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World Cinema Series: Small Change

What Small Change is one of Truffaut’s most poetic and personal films, a radiant celebration of the world of childhood. Through a series of loosely connected vignettes in a small city in southern France, a group of children, from infants to adolescents, experience the joys and trials of youth.
When 10 May 2011 (Tuesday), 7:30 pm
Where National Museum of Singapore, Gallery Theatre
93 Stamford Road Singapore 178897
Admission

Free admission but members only -- flash your membership card to go in. You may bring up to 2 guests if you hold a SFS Reel membership card. Non-members may sign up online or at the door -- we will issue membership on the spot. No tickets will be sold. Free seating. Seats are limited.

 

Small Change (L’argent de poche)
By François Truffaut
1976 | France | 104 min | 35mm | PG
In French with English subtitles

“A comedy, a romance, a mystery – in a word: childhood – captured, distilled, and transformed effortlessly from sketchbook to symphony in the hands of a master named François Truffaut.” - Wes Anderson

Too long absent from the big screen, Small Change is one of Truffaut’s most poetic and personal films, a radiant celebration of the world of childhood. Through a series of loosely connected vignettes in a small city in southern France, a group of children, from infants to adolescents, experience the joys and trials of youth. “Children exist in a state of grace,” as a young mother observes. “They pass untouched through dangers that would destroy an adult.”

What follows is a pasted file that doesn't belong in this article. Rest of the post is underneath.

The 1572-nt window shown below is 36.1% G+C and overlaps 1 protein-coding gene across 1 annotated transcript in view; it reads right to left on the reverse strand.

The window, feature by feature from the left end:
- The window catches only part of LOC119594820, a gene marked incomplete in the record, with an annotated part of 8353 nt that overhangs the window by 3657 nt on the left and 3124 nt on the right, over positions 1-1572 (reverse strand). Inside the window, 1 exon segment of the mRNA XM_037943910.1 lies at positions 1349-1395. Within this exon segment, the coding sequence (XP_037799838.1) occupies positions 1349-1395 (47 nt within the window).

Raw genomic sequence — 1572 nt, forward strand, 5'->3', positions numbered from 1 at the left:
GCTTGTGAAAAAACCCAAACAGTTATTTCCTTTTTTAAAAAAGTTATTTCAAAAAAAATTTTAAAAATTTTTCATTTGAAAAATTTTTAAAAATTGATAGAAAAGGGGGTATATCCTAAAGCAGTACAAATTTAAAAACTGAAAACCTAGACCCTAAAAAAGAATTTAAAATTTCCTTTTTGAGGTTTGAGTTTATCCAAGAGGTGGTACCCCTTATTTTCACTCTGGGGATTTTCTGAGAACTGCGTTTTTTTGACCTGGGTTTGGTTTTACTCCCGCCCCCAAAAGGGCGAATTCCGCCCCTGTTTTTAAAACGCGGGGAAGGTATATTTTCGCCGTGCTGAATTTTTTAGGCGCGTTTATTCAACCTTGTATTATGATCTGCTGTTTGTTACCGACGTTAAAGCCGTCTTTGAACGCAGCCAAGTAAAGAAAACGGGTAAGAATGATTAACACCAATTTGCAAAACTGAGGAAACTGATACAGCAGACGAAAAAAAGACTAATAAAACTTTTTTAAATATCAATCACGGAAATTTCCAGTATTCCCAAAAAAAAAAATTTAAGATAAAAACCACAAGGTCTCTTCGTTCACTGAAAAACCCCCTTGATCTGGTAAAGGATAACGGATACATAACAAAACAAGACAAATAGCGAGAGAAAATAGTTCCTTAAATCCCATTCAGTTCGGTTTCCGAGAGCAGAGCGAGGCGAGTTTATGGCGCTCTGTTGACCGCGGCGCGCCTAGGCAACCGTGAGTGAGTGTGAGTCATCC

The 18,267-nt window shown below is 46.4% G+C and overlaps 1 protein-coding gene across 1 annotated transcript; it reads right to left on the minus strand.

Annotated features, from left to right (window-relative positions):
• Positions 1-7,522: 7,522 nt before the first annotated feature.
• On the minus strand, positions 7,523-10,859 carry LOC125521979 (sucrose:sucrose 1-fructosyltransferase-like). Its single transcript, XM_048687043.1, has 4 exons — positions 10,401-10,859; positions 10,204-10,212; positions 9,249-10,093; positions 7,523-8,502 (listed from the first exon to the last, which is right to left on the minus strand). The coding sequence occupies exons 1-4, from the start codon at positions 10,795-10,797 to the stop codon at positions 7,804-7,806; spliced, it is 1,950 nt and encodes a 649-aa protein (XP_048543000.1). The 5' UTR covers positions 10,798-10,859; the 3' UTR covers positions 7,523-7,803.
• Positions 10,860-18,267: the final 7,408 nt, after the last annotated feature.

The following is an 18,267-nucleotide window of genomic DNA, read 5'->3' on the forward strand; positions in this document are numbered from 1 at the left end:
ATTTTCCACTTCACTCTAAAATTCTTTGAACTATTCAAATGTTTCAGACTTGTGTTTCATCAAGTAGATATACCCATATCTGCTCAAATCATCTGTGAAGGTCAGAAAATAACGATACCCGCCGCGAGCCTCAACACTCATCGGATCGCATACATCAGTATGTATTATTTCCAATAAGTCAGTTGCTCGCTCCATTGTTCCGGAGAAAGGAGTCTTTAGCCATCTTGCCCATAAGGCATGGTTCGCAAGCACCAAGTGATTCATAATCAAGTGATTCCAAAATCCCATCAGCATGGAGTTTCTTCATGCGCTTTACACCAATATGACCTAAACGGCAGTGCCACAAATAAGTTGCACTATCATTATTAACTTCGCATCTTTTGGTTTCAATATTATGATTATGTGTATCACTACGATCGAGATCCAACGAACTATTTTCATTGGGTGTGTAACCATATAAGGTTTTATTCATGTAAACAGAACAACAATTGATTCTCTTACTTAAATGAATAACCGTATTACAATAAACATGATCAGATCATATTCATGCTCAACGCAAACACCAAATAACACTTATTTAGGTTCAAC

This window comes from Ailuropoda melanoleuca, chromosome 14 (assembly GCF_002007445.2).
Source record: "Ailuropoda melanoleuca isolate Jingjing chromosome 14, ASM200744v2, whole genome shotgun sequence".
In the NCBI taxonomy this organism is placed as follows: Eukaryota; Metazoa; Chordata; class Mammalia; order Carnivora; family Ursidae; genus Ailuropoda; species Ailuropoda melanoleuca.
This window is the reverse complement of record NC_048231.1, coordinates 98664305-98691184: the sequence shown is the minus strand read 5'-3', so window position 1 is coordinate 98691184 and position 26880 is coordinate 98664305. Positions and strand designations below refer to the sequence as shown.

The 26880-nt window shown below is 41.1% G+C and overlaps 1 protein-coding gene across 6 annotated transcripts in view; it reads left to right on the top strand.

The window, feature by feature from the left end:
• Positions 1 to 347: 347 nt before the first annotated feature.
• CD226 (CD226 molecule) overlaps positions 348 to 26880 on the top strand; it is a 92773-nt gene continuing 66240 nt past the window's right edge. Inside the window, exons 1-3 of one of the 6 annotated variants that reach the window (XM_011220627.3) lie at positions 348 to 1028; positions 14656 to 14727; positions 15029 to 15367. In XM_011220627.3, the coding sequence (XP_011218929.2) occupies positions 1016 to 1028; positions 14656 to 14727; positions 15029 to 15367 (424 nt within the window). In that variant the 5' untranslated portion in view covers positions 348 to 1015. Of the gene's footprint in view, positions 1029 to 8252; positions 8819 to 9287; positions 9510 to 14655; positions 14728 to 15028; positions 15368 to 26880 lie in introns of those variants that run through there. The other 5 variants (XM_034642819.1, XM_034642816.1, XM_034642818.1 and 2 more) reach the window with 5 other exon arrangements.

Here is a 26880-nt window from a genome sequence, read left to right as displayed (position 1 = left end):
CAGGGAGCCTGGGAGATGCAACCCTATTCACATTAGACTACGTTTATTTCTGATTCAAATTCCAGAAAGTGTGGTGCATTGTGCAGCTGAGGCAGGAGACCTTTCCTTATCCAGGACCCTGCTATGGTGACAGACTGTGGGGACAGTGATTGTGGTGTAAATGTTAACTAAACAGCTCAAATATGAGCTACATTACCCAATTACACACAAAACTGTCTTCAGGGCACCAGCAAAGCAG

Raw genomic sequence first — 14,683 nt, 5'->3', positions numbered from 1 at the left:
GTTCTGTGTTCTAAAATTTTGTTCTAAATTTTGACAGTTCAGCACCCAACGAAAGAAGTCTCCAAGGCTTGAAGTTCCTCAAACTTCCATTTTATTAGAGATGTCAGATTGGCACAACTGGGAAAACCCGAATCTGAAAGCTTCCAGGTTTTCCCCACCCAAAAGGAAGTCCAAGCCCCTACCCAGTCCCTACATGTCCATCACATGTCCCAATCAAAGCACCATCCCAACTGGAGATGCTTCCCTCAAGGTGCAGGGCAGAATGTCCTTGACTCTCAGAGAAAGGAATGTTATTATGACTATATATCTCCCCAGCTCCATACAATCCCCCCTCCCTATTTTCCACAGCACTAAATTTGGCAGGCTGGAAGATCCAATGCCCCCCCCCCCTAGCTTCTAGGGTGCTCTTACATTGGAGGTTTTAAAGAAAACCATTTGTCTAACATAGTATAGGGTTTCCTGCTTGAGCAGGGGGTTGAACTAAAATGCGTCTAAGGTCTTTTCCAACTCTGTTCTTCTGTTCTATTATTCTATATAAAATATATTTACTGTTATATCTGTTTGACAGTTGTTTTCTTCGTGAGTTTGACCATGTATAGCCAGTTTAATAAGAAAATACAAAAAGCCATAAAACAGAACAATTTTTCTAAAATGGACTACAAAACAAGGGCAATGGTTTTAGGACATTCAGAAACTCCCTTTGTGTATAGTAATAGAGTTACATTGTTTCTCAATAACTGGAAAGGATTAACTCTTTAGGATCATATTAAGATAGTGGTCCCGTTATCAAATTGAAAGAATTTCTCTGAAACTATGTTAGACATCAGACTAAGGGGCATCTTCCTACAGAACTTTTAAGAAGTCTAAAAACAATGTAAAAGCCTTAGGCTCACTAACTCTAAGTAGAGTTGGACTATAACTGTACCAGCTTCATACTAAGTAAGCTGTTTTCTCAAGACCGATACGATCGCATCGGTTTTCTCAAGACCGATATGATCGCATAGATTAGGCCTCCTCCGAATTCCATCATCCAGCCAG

The joy of Small Change is seeing the very natural performances of the children, aged from the very young to those bordering adolescence. Truffaut is so precise with his observations and unobtrusive with the camera that he made the film seems more like a documentary instead of contrived movie scenarios. He finds the small pleasures of children and captures their fear and excitement, such as one boy’s first crush and kiss.

Truffaut’s own childhood was marked by rejection and brutality—he never met his biological father and his mother virtually disowned him—and this is reflected in his work.  As Small Change amply bears out, Truffaut was gifted with a far deeper understanding of children than most film directors – and this at least partly accounts for the acute sense of humanity in his films.

When it was first released in 1976, Small Change proved to be a hugely popular film in France and abroad. There are close similarities between Small Change and Nicolas Philibert’s 2001 documentary Être et avoir / To Be And To Have as both magically transport the spectator into the minds of the children they portray, won critical acclaim for their directors, and proved to be surprising box office successes.